- Young Kwak
- Annie (Tami Knoell, left) says, "Get me out of this plot so I can sing."
Like a Lawrence Welk Show episode attempting to update itself (more tolerance! more gender equity!), the modernized version of the 64-year-old codger-musical Annie Get Your Gun tries hard to avoid being unhip.
Despite Peter Stone’s 1999 revision, most of the material in between the famous Irving Berlin songs amounts to patter, filler, and a poor excuse for a plot filled with adults acting like emotionally stunted children. It’s all about as authentic as the white guys in ponytails of this production, passing themselves off as Indians.
Nearly all the good material that shoots out of this particular Gun (at the Civic through June 20) derives from the work of singing actors, working hard within the confines of a given song to provide something approaching genuine emotion. Quite often, they succeed. A fine opening sequence has Patrick McHenry- Kroetch, as sharpshooter Frank Butler, entering from the audience and singing a cappella, waxing nostalgic about this Business called Show, which really is unlike any other. We’re a long way from Ethel Merman here, folks, and McHenry-Kroetch’s rich baritone projects genuine devotion to the art of keeping other people entertained.
As Annie Oakley, curly-haired Tami Knoell also has exceptional solo moments. Separated from Frank late in the show, she has a lovely recollection of how “I got lost in his arms/ And I had to stay,” soon followed by Annie’s praise of simple living, “I Got the Sun in the Morning.”
Director Yvonne A.K. Johnson’s production is at its best when it isolates its two stars in duets. It’s a nice touch, for example, to have McHenry-Kroetch’s speculations about “The Girl That I Marry” to be answered, in the song’s second half, by Knoell’s love-longing. And both singers shine in their duet about other people falling in love, “They Say It’s Wonderful.” Johnson engineers a lovely reunion for the once-estranged lovers, followed by their counter-singing dispute over what properly constitutes “An Old-Fashioned Wedding.”
Best of all was the variety and inventiveness of “Anything You Can Do,” with chorus after chorus topping the previous one. By then, Annie and Frank had started to approximate actual human beings. Too bad it’s at the end of the show.
Technical elements are strong, with Peter Hardie’s sets ranging from circus tents to fancy ballrooms to the deck of a low-rent steamer floating in New York Harbor on a starry night. And a team led by Jan Wanless provides consistently stunning costumes. As Dolly Tate, Frank’s desperate-snooty assistant, Ryan Patterson practically gets to engage in a one-woman fashion show — at nearly every entrance, she has on some new, just-fancy-enough-to-feel-exaggerated gown. As Buffalo Bill, Doug Dawson almost gets lost behind his leather fringes and giant mustachios.
But this Annie, both in plan and execution, has numerous weaknesses. Frank’s vain, for example, and Annie’s a hick. And as far as characterization goes, that’s it. The idea that other people have points of view dawns slowly on this cornpone couple.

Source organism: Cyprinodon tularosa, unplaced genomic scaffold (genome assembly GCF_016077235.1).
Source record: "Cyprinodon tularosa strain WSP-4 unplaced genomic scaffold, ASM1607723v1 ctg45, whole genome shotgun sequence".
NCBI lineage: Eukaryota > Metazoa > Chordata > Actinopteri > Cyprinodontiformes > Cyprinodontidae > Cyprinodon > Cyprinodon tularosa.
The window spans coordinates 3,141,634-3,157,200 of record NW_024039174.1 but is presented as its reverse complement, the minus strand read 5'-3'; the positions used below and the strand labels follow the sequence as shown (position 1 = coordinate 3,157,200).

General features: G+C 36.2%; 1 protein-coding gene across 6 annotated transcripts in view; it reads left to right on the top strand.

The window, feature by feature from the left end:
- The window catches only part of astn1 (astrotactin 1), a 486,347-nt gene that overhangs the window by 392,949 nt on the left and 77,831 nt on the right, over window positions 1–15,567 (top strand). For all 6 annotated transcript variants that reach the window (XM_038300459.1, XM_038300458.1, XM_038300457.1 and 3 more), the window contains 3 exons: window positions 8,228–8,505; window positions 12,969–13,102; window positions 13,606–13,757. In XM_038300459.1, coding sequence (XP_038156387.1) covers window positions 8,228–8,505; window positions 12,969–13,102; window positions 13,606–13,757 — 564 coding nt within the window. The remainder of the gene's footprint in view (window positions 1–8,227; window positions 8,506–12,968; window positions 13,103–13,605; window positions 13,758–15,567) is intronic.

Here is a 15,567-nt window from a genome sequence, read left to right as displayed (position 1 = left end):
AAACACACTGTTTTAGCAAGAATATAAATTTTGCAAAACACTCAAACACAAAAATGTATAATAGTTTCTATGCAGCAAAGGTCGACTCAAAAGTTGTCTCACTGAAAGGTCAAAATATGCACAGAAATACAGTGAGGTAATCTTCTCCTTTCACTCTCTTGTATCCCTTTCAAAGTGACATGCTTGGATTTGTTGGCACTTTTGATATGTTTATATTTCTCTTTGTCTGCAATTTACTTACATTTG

The choreography, credited to a three-person team, relies too much on thumbs hooked in pockets and the heel-tap shuffle. (The surprising Annie-flips at the end of “I Got the Sun,” though, were a welcome departure.)
The first reprise of “No Business Like Show Business” — meant to demonstrate onstage energy — lacked it. Berlin’s lyrics tend to make already-established assertions about characters — and then repeat them (even if they are set to memorable melodies). But then Annie is not the place to go for insights about the battle of the sexes. Herbert and Dorothy Fields’ book may have raised eyebrows back in the day, but the revelation that sexism is wrongheaded leads mostly to yawns today. Which would be OK, if the show didn’t also dumb-down its main couple to the level of middle-school puppy lovers.
The path of their love is not a smooth one. For no good reason, a scene in a Pullman car jerks from topic to topic: Annie’s in love, Buffalo Bill’s show has a problem, then the kids want to hear a lullaby. An expendable subplot throws in tap routines for the secondary couple — vaudeville displays with zero character interest and just meant to fill time, apparently. Meanwhile, Frank is still full of himself, Annie’s still from the backwoods, and the fact that their romance goes awry at the end of Act One registers … not much at all, really.
To top it off, this production’s filled with fake rifle-firing, balloon-popping and wise-cracking that just don’t work, mostly because they called attention to stage logistics instead of seamlessly creating an effect. A lot of musicals have one or two memorable songs; Annie Get Your Gun has a half-dozen at least. But they’re in the service of a hokey story centered on cardboard characters struggling to learn the simplest lessons.
The Civic’s production succeeds in stringing together several entertaining music-and-dance numbers. But as with Mr. Welk’s show, there’s little through-line. Just wunnerful, wunnerful, smiling, vacant faces.
Annie Get Your Gun celebrates show business at the Civic, 1020 N. Howard St., through June 20 on Thursdays-Saturdays at 7:30 pm and Sundays at 2 pm. (No show on May 30.) Tickets: $27; $25, seniors; $18, students; $9, student rush. Visit spokanecivictheatre.com or call 325-2507.